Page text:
Tandem measurement of D-dimer and myeloperoxidase or C-reactive protein to effectively screen for pulmonary embolism in the emergency department

Alice M Mitchell, Kristen E Nordenholz, Jeffrey A Kline
Academic Emergency Medicine: Official Journal of the Society for Academic Emergency Medicine 2008, 15 (9): 800-5

OBJECTIVES: The hypothesis was that the tandem measurement of D-dimer and myeloperoxidase (MPO) or C-reactive protein (CRP) could significantly decrease unnecessary pulmonary vascular imaging in emergency department (ED) patients evaluated for pulmonary embolism (PE) compared to D-dimer alone.

METHODS: The authors measured the sequential combinations of D-dimer and MPO and D-dimer and CRP in a prospective sample of ED patients evaluated for PE at two centers. Patients were followed for 90 days for venous thromboembolism (VTE, either PE or deep venous thrombosis [DVT]), which required the consensus of two of three blinded physician reviewers.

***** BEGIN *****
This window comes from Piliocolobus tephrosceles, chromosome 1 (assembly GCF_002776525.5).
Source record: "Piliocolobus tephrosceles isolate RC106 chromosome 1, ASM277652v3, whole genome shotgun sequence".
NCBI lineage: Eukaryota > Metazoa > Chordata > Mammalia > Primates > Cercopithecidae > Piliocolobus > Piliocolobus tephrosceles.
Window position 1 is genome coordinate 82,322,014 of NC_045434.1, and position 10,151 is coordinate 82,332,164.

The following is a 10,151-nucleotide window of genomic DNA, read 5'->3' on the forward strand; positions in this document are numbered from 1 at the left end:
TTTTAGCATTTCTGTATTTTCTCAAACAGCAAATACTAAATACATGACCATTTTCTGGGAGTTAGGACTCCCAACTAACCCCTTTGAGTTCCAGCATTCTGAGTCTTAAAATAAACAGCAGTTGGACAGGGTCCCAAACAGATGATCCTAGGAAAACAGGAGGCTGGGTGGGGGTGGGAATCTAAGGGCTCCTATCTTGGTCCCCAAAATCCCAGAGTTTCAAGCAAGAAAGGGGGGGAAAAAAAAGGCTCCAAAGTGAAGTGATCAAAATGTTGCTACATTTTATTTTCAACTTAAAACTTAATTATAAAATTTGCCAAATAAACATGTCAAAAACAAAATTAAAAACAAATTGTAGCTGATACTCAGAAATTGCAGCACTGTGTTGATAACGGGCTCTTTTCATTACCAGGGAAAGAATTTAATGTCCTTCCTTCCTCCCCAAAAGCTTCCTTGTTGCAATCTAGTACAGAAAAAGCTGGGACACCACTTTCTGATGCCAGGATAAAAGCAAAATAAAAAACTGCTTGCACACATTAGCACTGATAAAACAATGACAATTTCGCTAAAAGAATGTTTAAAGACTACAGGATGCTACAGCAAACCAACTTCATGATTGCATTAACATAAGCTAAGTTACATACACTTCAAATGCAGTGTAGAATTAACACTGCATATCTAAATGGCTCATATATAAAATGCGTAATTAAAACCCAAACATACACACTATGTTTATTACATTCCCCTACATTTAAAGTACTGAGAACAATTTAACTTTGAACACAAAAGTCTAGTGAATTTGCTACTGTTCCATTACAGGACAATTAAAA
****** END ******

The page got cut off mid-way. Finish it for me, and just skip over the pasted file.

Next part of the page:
RESULTS: The authors enrolled 304 patients, 22 with VTE (7%; 95% confidence interval [CI] = 5% to 10%). The sensitivity and specificity of a D-dimer alone (cutoff > or = 500 ng/mL) were 100% (95% CI = 85% to 100%) and 59% (95% CI = 53% to 65%), respectively, and was followed by pulmonary vascular imaging negative for PE in 38% (115/304; 95% CI = 32% to 44%). The combination of either a negative D-dimer, or MPO < 22 mg/dL, had a sensitivity of 100% and specificity of 73% (95% CI = 67% to 78%). Thus, tandem measurement of D-dimer and MPO would have decreased the frequency of subsequent negative pulmonary vascular imaging from 38% to 25% (95% CI of the difference of -13% = -5% to -20%). The combination of CRP and D-dimer would not have significantly improved the rate of negative imaging.

CONCLUSIONS: The tandem measurement of D-dimer and MPO would have significantly decreased negative pulmonary vascular imaging compared with D-dimer alone and should be validated prospectively.

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